Charter schools pushing religion with public funds have been a continual problem all over the country, and it isn’t just Christianity. A Muslim charter school in Minnesota lost a federal lawsuit brought by the ACLU last year over Establishment Clause violations, and now Scientology is getting into the act in Florida. The Tampa Bay Times has a long and detailed report on the situation. The school is called the Life Force Arts and Technology Academy and it is currently in bankruptcy.
Though company president Hanan Islam was also executive director of the World Literacy Crusade, a California organization that promotes Scientology study methods, she had reassured parents then that her group would “not push any religion” at the school.
But as Life Force parents stood in one of Scientology’s newest churches, dedicated last year by Scientology’s worldwide leader, David Miscavige, some felt their trust had been betrayed.
Some parents and former teachers at Life Force, which receives about $800,000 a year in public funding, say the Pinellas County charter school has become a Scientology recruiting post targeting children.
Opened to serve a low-income Clearwater neighborhood and advertising classes in computers and modern dance, Life Force had begun pushing Hubbard’s “study technology,” which critics call a Trojan horse Scientology uses to infiltrate public classrooms.
And while Life Force students and teachers worked in poorly stocked classrooms and teachers went unpaid, the bankrupt school funneled tens of thousands of dollars more to Islam’s business interests than she told the bankruptcy court she would charge…
But as the 2011-2012 school year began for about 95 students in August, Islam and other Life Force administrators began insisting on the use of Hubbard’s “study tech” in the classroom, former teachers said.
Every teacher was given Learning How to Learn, an illustrated children’s book and starter’s guide to study tech that includes a biography of Hubbard. Teachers also were trained in Smart Way, a phonics program designed by Scientologists.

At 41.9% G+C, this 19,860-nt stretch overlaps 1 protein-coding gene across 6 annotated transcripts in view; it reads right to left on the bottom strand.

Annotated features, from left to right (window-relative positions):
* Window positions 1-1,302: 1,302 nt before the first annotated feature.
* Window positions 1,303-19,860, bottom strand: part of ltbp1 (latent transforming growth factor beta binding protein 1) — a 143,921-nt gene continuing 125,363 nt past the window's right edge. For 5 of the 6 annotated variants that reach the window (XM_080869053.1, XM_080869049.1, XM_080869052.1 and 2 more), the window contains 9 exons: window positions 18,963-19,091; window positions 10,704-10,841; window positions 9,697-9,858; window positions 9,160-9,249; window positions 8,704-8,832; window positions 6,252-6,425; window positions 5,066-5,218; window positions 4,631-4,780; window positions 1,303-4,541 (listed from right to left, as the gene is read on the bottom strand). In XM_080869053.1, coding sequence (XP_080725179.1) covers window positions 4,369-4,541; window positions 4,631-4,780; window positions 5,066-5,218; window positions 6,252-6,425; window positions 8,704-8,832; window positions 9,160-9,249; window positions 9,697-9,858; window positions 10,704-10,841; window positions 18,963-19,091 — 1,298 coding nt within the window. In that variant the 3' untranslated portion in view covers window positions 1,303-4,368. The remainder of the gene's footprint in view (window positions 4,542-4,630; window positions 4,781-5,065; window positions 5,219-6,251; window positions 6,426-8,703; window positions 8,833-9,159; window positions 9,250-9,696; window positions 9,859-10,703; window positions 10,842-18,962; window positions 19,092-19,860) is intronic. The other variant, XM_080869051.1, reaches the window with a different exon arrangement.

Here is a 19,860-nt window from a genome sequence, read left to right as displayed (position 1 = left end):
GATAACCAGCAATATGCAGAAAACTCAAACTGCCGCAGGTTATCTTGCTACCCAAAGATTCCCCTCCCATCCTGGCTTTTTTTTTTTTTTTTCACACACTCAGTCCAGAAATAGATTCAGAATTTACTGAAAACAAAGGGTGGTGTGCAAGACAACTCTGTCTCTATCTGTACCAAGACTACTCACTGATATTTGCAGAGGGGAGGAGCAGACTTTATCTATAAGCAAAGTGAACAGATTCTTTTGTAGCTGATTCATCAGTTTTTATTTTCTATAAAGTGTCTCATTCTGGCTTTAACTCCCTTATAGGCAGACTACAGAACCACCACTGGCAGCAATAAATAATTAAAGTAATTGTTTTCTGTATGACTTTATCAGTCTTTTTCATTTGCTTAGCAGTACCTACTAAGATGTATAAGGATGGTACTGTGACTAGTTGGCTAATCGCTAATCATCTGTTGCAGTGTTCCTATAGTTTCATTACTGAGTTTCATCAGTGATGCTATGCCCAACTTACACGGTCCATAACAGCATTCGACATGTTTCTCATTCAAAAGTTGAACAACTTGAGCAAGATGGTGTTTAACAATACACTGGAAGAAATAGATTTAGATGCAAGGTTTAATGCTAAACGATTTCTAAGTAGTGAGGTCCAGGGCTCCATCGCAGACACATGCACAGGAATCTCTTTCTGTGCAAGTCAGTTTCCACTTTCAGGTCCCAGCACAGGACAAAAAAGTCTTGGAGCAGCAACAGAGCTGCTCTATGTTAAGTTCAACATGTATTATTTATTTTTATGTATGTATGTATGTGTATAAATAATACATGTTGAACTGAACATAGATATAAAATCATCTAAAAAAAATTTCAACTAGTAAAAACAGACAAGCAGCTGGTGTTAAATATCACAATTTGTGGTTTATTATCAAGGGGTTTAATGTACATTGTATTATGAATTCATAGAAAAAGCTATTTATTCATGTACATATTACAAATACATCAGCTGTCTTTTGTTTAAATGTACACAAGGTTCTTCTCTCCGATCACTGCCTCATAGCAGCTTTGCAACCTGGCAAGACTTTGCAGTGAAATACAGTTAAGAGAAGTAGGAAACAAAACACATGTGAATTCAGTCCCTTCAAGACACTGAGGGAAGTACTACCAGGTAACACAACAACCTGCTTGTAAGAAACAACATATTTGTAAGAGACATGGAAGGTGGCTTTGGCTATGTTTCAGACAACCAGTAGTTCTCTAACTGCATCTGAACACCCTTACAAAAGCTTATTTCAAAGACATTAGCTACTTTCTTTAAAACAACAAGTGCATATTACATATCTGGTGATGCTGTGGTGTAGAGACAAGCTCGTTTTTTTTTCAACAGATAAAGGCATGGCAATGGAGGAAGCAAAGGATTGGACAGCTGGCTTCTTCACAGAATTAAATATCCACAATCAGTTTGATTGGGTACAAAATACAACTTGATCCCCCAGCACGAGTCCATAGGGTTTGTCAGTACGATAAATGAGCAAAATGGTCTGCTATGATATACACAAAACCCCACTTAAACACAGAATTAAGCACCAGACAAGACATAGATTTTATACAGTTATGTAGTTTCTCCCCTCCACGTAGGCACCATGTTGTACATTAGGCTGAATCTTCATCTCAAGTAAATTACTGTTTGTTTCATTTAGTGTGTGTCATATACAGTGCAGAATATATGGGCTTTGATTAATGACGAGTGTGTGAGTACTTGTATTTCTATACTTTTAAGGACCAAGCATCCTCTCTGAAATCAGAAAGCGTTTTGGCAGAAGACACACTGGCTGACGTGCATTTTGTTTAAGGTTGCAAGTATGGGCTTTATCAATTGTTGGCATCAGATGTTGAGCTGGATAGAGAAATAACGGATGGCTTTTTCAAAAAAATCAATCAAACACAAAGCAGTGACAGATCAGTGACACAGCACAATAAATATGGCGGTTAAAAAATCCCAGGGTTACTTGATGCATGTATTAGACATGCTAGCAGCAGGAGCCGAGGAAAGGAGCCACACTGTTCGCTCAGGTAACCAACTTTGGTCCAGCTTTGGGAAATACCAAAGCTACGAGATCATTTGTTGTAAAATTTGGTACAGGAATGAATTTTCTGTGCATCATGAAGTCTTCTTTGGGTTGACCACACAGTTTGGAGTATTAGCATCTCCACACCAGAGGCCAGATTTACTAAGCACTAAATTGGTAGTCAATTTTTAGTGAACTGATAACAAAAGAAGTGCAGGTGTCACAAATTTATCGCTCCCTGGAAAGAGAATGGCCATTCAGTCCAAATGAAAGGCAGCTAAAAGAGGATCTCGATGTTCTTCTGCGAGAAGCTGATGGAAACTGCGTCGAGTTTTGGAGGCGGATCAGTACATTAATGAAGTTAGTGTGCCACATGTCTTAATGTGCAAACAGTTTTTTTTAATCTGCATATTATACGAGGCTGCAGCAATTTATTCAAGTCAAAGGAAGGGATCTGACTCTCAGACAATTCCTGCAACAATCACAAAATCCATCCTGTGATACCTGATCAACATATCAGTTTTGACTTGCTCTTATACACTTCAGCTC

One teacher took photos of white boxes stacked in the principal’s office labeled “L. Ron Hubbard Books.”
Teachers were required to attend training sessions at Scientology’s flagship resort in downtown Clearwater, the Fort Harrison Hotel.
Islam posted pictures online with a caption saying teachers were “trained on the barriers to study,” a Hubbard study tech fundamental. Teachers were taught extensively about one study tech solution, “word clearing,” in which fatigued or frustrated students must trace back their problem to a “misunderstood word.”
Though teachers believed their students’ struggles often stemmed from broken homes or social problems in their neighborhood, they were taught to point troubled students to a dictionary.
“The only reason a person gives up a study or becomes confused,” Learning How to Learn states, “is because he has gone past a word that was not understood.”
Teachers who questioned study tech were told they had no choice but to implement it. Fifth-grade teacher Jason Lowe, who was fired in January, said Life Force director of operations Vikki Williams told him, ” ‘We are a study tech school,’ and that if any of us had a problem with it, we had to get over it.”
And I’m sure it will surprise no one to find out that the leader of the school appears to be a fraud:
Seeking a savior, the Life Force board signed a contract with Islam’s Art of Management company. In a court declaration, Islam boasted of being a “dynamic leader” who was skilled at winning government contracts and had tripled the World Literacy Crusade’s annual income.
Calling herself “Dr. Hanan,” Islam also said she was a naturopathic physician with two doctorates and a master’s degree from Rochville University and the Eden Institute. Rochville is an online school the Washington Post called “a diploma mill.” No university named “Eden Institute” could be found by the Times.
Though she touted her successes as executive director of the World Literacy Crusade beginning in 1998, the organization has had its troubles. Tax records show the Crusade’s 2007 revenues of more than $270,000 had been cut in half by 2010.
And in 2008, the Los Angeles Times reported, 100 protesters marched outside the Crusade’s Compton, Calif., headquarters, claiming the group had sold free government-issued Section 8 housing vouchers for $1,500 each — vouchers that turned out to be phony.
Her group also has ties to the Nation of Islam, apparently. Time to shut down this place.
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